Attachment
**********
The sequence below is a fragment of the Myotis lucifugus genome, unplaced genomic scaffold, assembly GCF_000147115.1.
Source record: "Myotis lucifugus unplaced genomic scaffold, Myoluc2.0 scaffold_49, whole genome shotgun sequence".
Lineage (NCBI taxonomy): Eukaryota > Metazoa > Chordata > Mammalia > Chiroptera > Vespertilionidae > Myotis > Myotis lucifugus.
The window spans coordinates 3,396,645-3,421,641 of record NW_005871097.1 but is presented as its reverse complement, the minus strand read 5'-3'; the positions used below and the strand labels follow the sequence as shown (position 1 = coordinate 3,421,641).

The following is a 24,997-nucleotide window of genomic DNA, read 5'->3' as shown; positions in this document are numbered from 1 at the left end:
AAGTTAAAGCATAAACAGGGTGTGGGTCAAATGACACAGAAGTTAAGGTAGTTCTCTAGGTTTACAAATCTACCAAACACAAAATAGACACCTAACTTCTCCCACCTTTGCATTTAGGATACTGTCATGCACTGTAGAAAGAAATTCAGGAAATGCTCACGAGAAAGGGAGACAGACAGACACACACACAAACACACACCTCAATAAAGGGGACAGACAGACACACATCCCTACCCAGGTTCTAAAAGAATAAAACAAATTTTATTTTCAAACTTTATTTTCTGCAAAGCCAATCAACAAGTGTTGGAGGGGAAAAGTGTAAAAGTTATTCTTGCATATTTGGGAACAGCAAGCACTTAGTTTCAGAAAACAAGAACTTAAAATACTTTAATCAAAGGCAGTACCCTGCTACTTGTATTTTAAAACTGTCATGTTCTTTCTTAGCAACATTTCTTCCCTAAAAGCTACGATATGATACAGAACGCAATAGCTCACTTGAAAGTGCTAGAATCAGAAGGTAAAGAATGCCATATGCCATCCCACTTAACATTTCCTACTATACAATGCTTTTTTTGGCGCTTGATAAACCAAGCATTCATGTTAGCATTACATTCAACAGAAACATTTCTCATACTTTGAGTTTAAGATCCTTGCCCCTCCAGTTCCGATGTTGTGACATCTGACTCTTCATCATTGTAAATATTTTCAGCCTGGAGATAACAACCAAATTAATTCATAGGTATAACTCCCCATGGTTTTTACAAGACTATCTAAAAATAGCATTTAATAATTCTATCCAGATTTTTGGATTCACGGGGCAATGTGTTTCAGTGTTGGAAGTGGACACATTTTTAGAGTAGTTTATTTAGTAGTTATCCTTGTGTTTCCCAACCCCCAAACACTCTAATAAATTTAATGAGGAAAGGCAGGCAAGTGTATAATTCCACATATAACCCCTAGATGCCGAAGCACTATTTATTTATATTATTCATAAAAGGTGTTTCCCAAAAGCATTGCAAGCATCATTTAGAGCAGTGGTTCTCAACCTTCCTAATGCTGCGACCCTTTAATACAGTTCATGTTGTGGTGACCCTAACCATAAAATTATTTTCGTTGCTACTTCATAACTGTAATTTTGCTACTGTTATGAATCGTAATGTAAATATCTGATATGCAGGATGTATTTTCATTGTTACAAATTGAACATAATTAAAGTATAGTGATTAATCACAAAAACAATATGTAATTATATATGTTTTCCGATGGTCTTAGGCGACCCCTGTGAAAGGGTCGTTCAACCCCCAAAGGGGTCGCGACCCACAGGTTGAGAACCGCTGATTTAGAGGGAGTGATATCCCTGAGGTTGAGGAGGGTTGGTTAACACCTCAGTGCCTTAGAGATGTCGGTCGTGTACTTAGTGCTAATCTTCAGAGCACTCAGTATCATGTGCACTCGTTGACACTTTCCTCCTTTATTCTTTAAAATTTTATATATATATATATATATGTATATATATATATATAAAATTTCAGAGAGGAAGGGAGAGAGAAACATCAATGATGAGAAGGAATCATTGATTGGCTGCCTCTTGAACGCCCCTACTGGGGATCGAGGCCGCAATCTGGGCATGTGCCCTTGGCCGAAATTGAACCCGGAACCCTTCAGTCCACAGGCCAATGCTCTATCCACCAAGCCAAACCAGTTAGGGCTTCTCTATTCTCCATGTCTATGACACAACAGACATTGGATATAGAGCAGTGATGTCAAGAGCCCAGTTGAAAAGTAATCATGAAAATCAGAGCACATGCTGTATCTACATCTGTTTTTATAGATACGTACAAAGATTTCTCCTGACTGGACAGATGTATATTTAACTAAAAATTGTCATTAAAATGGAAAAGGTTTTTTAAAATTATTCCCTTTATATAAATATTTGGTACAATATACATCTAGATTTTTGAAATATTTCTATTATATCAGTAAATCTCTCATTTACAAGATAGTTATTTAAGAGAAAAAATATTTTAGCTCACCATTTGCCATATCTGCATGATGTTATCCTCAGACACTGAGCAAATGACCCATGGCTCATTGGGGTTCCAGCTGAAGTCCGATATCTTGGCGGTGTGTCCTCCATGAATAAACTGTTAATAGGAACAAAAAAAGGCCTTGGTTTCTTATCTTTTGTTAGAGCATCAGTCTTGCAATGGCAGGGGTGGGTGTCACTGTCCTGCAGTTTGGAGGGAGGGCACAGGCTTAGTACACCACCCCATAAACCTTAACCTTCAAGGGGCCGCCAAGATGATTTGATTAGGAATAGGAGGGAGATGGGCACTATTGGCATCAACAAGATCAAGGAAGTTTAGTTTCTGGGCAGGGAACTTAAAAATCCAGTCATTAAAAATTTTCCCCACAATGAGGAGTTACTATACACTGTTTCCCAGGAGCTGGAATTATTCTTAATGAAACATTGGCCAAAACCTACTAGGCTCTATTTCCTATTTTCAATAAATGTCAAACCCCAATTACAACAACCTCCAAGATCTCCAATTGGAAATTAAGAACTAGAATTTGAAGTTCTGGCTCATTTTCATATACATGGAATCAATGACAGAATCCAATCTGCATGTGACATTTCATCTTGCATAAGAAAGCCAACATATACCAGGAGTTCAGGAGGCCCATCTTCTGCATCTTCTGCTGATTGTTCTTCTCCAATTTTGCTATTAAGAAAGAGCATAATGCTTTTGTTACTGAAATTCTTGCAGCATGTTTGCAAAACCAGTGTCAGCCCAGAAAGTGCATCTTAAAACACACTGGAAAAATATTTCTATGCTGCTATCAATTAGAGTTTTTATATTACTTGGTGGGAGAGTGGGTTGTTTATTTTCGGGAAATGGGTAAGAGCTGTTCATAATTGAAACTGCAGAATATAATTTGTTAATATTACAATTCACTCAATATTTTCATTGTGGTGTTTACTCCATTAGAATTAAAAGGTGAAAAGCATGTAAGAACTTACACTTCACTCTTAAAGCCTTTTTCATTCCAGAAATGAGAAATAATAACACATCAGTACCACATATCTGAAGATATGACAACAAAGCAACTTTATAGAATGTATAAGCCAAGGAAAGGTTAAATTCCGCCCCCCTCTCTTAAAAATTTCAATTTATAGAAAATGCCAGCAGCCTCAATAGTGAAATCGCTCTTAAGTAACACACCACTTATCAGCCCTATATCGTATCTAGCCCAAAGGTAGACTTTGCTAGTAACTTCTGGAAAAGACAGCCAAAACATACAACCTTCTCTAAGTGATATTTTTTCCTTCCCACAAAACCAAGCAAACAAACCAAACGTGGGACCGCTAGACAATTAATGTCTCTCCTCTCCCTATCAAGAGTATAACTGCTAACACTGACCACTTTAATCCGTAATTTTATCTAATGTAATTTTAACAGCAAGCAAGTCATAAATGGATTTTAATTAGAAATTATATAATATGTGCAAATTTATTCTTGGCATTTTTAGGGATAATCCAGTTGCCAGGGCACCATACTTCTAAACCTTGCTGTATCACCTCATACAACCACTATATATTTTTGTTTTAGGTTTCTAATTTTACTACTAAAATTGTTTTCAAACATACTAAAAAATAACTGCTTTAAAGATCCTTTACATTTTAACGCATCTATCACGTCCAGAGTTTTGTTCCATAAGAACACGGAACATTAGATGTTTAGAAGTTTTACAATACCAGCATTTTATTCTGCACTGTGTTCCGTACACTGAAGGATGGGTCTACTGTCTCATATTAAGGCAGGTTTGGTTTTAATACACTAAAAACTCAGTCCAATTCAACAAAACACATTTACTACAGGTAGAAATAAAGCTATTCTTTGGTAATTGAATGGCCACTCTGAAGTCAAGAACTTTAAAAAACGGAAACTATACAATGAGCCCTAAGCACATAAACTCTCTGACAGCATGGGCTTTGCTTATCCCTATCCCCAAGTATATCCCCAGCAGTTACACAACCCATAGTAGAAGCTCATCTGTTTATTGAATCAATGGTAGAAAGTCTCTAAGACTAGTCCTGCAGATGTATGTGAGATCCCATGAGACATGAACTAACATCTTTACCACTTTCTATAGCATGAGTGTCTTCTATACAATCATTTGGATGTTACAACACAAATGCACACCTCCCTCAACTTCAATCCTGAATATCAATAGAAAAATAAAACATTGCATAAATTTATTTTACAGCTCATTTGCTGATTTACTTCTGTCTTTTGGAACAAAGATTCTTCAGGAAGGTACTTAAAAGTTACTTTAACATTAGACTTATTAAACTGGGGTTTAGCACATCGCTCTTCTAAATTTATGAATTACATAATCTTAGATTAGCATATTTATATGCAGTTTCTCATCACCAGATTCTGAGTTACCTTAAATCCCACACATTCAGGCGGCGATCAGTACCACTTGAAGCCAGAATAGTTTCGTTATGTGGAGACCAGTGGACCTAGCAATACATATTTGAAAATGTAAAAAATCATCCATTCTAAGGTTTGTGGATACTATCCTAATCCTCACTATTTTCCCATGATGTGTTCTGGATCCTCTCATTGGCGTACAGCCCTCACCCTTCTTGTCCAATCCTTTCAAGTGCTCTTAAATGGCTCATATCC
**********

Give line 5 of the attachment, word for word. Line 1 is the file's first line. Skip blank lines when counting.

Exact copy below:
The following is a 24,997-nucleotide window of genomic DNA, read 5'->3' as shown; positions in this document are numbered from 1 at the left end: